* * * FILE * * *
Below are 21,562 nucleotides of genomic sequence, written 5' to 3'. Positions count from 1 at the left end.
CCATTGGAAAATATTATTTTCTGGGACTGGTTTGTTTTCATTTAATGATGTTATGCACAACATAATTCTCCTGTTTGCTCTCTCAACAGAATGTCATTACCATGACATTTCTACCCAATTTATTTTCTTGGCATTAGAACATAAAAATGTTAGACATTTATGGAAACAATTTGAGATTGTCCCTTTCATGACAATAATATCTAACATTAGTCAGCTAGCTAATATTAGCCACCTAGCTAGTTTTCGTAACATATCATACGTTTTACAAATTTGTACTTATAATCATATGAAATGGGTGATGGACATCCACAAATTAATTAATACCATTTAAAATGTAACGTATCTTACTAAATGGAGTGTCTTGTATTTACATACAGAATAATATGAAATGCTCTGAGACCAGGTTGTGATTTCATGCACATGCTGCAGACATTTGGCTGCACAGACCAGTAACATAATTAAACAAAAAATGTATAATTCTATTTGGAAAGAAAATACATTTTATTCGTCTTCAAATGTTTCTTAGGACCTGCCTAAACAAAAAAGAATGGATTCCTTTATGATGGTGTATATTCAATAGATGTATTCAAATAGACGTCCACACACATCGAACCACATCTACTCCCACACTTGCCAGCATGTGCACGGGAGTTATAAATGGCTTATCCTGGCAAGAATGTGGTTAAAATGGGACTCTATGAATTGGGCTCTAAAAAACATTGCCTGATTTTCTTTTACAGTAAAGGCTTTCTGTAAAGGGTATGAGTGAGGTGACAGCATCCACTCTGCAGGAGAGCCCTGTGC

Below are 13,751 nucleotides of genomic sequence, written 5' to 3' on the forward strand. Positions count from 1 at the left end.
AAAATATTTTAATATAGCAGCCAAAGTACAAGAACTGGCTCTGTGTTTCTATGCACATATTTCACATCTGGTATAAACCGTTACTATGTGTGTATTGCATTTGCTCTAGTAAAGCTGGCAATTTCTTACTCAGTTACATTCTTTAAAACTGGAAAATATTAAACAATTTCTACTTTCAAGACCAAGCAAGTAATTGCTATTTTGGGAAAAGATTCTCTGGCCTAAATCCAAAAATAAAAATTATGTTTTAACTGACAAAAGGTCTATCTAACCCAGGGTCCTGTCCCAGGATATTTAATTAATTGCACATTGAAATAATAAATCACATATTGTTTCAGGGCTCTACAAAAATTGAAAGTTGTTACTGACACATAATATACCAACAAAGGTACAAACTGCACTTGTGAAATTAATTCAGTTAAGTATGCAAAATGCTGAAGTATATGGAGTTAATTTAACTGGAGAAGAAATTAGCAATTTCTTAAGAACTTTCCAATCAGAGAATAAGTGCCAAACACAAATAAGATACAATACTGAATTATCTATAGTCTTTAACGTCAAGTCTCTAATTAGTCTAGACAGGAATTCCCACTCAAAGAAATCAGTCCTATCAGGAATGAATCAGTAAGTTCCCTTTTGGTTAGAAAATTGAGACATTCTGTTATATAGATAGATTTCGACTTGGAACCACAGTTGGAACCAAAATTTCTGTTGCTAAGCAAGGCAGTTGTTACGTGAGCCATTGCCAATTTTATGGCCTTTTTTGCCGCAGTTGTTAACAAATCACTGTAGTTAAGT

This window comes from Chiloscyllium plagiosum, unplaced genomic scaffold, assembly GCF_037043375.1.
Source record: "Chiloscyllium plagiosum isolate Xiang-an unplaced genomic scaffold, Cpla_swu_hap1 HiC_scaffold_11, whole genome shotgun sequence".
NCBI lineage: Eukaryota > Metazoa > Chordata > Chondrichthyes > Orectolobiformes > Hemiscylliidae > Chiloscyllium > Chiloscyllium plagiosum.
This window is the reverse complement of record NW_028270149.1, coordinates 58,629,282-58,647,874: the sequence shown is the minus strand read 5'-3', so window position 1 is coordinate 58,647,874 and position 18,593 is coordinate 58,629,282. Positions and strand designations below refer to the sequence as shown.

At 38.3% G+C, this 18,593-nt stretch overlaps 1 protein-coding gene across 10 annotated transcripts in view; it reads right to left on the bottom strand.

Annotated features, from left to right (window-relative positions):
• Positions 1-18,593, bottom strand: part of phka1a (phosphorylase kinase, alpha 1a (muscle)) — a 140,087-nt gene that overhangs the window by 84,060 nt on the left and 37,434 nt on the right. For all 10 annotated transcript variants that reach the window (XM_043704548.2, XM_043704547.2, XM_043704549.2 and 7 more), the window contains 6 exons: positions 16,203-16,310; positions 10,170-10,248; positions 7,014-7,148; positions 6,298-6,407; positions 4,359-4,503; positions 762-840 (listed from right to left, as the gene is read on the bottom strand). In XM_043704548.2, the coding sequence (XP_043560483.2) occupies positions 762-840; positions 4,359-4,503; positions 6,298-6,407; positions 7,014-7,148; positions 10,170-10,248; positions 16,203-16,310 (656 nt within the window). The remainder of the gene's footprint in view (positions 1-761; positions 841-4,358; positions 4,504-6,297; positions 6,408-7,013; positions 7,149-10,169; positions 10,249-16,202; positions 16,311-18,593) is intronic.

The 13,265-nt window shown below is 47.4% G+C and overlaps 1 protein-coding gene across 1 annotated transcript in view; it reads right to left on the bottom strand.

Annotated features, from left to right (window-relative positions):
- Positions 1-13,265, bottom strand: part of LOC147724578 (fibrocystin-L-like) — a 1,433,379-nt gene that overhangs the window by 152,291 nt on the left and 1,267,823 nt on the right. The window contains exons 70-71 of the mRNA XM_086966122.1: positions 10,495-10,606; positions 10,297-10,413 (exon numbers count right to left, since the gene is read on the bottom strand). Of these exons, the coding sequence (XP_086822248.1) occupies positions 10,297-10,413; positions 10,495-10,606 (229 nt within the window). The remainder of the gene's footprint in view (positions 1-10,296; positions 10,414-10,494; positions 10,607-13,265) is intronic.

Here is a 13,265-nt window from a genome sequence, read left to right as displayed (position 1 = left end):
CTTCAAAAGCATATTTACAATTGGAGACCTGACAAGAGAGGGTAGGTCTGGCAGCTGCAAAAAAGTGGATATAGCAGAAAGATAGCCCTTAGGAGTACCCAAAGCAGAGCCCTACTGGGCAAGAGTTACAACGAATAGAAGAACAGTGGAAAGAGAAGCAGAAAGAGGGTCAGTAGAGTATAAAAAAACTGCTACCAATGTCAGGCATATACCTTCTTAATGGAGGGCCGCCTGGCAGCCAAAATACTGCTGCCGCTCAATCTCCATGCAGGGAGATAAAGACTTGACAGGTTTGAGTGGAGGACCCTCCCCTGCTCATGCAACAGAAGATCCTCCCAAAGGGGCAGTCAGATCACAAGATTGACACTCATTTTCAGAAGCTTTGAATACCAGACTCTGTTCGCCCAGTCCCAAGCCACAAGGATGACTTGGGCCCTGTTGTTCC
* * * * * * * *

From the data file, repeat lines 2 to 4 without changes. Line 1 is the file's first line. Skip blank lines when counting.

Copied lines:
CCATTGGAAAATATTATTTTCTGGGACTGGTTTGTTTTCATTTAATGATGTTATGCACAACATAATTCTCCTGTTTGCTCTCTCAACAGAATGTCATTACCATGACATTTCTACCCAATTTATTTTCTTGGCATTAGAACATAAAAATGTTAGACATTTATGGAAACAATTTGAGATTGTCCCTTTCATGACAATAATATCTAACATTAGTCAGCTAGCTAATATTAGCCACCTAGCTAGTTTTCGTAACATATCATACGTTTTACAAATTTGTACTTATAATCATATGAAATGGGTGATGGACATCCACAAATTAATTAATACCATTTAAAATGTAACGTATCTTACTAAATGGAGTGTCTTGTATTTACATACAGAATAATATGAAATGCTCTGAGACCAGGTTGTGATTTCATGCACATGCTGCAGACATTTGGCTGCACAGACCAGTAACATAATTAAACAAAAAATGTATAATTCTATTTGGAAAGAAAATACATTTTATTCGTCTTCAAATGTTTCTTAGGACCTGCCTAAACAAAAAAGAATGGATTCCTTTATGATGGTGTATATTCAATAGATGTATTCAAATAGACGTCCACACACATCGAACCACATCTACTCCCACACTTGCCAGCATGTGCACGGGAGTTATAAATGGCTTATCCTGGCAAGAATGTGGTTAAAATGGGACTCTATGAATTGGGCTCTAAAAAACATTGCCTGATTTTCTTTTACAGTAAAGGCTTTCTGTAAAGGGTATGAGTGAGGTGACAGCATCCACTCTGCAGGAGAGCCCTGTGC

Below are 13,751 nucleotides of genomic sequence, written 5' to 3' on the forward strand. Positions count from 1 at the left end.
AAAATATTTTAATATAGCAGCCAAAGTACAAGAACTGGCTCTGTGTTTCTATGCACATATTTCACATCTGGTATAAACCGTTACTATGTGTGTATTGCATTTGCTCTAGTAAAGCTGGCAATTTCTTACTCAGTTACATTCTTTAAAACTGGAAAATATTAAACAATTTCTACTTTCAAGACCAAGCAAGTAATTGCTATTTTGGGAAAAGATTCTCTGGCCTAAATCCAAAAATAAAAATTATGTTTTAACTGACAAAAGGTCTATCTAACCCAGGGTCCTGTCCCAGGATATTTAATTAATTGCACATTGAAATAATAAATCACATATTGTTTCAGGGCTCTACAAAAATTGAAAGTTGTTACTGACACATAATATACCAACAAAGGTACAAACTGCACTTGTGAAATTAATTCAGTTAAGTATGCAAAATGCTGAAGTATATGGAGTTAATTTAACTGGAGAAGAAATTAGCAATTTCTTAAGAACTTTCCAATCAGAGAATAAGTGCCAAACACAAATAAGATACAATACTGAATTATCTATAGTCTTTAACGTCAAGTCTCTAATTAGTCTAGACAGGAATTCCCACTCAAAGAAATCAGTCCTATCAGGAATGAATCAGTAAGTTCCCTTTTGGTTAGAAAATTGAGACATTCTGTTATATAGATAGATTTCGACTTGGAACCACAGTTGGAACCAAAATTTCTGTTGCTAAGCAAGGCAGTTGTTACGTGAGCCATTGCCAATTTTATGGCCTTTTTTGCCGCAGTTGTTAACAAATCACTGTAGTTAAGT